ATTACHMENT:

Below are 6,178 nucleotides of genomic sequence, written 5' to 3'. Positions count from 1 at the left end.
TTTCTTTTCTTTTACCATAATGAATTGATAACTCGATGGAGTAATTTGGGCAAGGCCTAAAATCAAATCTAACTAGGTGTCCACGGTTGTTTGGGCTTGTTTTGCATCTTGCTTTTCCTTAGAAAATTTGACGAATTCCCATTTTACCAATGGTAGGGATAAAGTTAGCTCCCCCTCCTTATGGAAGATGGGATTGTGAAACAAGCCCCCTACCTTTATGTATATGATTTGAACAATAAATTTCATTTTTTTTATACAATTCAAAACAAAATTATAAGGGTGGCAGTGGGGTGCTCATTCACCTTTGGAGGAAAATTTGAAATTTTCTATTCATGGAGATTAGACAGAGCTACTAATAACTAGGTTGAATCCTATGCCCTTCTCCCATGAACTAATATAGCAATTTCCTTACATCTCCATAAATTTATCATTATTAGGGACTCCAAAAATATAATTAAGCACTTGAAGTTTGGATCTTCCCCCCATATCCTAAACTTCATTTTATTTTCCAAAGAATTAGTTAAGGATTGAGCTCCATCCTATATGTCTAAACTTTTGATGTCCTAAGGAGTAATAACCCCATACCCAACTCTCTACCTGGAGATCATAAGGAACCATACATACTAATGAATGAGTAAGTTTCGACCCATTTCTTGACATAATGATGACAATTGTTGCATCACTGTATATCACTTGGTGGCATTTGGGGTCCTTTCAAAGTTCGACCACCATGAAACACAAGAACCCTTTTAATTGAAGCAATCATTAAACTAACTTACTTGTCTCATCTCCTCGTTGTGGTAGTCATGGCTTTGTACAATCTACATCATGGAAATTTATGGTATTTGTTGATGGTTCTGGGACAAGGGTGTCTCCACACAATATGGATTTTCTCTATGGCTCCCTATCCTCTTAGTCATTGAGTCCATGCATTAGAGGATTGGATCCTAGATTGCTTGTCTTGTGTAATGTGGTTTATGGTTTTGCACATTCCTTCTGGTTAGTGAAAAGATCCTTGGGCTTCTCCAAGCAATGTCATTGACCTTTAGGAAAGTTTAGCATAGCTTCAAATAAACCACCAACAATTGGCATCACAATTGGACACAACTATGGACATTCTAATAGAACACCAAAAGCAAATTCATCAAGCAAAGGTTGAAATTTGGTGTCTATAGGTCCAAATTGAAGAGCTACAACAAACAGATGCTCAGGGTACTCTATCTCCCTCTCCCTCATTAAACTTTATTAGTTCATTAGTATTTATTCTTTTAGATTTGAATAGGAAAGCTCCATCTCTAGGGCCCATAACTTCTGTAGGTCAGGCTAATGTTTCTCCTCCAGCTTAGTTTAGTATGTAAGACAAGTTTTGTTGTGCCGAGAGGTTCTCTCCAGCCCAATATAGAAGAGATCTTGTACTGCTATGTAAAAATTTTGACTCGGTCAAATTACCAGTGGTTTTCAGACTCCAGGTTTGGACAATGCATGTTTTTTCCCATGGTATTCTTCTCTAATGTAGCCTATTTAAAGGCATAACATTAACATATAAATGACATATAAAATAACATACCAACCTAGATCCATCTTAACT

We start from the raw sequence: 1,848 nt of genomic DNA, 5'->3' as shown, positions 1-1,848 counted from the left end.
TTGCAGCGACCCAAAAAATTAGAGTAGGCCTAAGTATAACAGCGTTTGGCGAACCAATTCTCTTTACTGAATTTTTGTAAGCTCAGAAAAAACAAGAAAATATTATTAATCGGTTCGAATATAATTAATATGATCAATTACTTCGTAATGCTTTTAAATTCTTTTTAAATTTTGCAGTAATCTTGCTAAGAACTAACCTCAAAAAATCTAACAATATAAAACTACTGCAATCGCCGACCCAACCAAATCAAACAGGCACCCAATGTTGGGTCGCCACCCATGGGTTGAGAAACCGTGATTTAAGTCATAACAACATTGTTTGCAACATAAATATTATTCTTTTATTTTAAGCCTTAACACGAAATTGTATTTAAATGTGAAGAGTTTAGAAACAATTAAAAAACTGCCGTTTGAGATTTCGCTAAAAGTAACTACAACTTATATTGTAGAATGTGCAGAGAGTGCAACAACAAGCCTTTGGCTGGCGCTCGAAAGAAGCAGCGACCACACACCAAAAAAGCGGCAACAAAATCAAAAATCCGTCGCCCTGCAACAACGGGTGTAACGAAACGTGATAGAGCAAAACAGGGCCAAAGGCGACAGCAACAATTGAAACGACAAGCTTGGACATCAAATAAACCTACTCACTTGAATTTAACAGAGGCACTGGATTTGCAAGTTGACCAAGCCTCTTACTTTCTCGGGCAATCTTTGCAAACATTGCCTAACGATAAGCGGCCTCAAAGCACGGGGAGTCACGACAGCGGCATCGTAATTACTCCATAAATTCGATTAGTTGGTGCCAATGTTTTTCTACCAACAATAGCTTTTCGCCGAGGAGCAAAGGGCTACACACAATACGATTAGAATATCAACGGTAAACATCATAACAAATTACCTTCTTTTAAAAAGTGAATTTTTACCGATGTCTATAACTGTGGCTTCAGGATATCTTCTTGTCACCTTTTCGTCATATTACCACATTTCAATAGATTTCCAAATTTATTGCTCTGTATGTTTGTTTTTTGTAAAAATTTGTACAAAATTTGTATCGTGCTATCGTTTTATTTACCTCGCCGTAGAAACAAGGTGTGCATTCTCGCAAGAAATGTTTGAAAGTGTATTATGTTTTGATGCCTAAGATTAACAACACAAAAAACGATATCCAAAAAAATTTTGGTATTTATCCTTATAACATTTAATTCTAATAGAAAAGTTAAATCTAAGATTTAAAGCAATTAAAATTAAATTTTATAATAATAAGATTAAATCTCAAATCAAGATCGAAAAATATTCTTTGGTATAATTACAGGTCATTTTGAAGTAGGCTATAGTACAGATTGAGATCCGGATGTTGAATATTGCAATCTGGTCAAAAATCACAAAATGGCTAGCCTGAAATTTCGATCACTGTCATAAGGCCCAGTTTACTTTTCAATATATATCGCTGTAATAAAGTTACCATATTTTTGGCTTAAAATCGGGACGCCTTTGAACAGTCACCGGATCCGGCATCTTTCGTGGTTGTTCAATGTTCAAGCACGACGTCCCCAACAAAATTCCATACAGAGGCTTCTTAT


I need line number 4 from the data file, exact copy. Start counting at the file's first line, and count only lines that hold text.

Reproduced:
TTGCAGCGACCCAAAAAATTAGAGTAGGCCTAAGTATAACAGCGTTTGGCGAACCAATTCTCTTTACTGAATTTTTGTAAGCTCAGAAAAAACAAGAAAATATTATTAATCGGTTCGAATATAATTAATATGATCAATTACTTCGTAATGCTTTTAAATTCTTTTTAAATTTTGCAGTAATCTTGCTAAGAACTAACCTCAAAAAATCTAACAATATAAAACTACTGCAATCGCCGACCCAACCAAATCAAACAGGCACCCAATGTTGGGTCGCCACCCATGGGTTGAGAAACCGTGATTTAAGTCATAACAACATTGTTTGCAACATAAATATTATTCTTTTATTTTAAGCCTTAACACGAAATTGTATTTAAATGTGAAGAGTTTAGAAACAATTAAAAAACTGCCGTTTGAGATTTCGCTAAAAGTAACTACAACTTATATTGTAGAATGTGCAGAGAGTGCAACAACAAGCCTTTGGCTGGCGCTCGAAAGAAGCAGCGACCACACACCAAAAAAGCGGCAACAAAATCAAAAATCCGTCGCCCTGCAACAACGGGTGTAACGAAACGTGATAGAGCAAAACAGGGCCAAAGGCGACAGCAACAATTGAAACGACAAGCTTGGACATCAAATAAACCTACTCACTTGAATTTAACAGAGGCACTGGATTTGCAAGTTGACCAAGCCTCTTACTTTCTCGGGCAATCTTTGCAAACATTGCCTAACGATAAGCGGCCTCAAAGCACGGGGAGTCACGACAGCGGCATCGTAATTACTCCATAAATTCGATTAGTTGGTGCCAATGTTTTTCTACCAACAATAGCTTTTCGCCGAGGAGCAAAGGGCTACACACAATACGATTAGAATATCAACGGTAAACATCATAACAAATTACCTTCTTTTAAAAAGTGAATTTTTACCGATGTCTATAACTGTGGCTTCAGGATATCTTCTTGTCACCTTTTCGTCATATTACCACATTTCAATAGATTTCCAAATTTATTGCTCTGTATGTTTGTTTTTTGTAAAAATTTGTACAAAATTTGTATCGTGCTATCGTTTTATTTACCTCGCCGTAGAAACAAGGTGTGCATTCTCGCAAGAAATGTTTGAAAGTGTATTATGTTTTGATGCCTAAGATTAACAACACAAAAAACGATATCCAAAAAAATTTTGGTATTTATCCTTATAACATTTAATTCTAATAGAAAAGTTAAATCTAAGATTTAAAGCAATTAAAATTAAATTTTATAATAATAAGATTAAATCTCAAATCAAGATCGAAAAATATTCTTTGGTATAATTACAGGTCATTTTGAAGTAGGCTATAGTACAGATTGAGATCCGGATGTTGAATATTGCAATCTGGTCAAAAATCACAAAATGGCTAGCCTGAAATTTCGATCACTGTCATAAGGCCCAGTTTACTTTTCAATATATATCGCTGTAATAAAGTTACCATATTTTTGGCTTAAAATCGGGACGCCTTTGAACAGTCACCGGATCCGGCATCTTTCGTGGTTGTTCAATGTTCAAGCACGACGTCCCCAACAAAATTCCATACAGAGGCTTCTTAT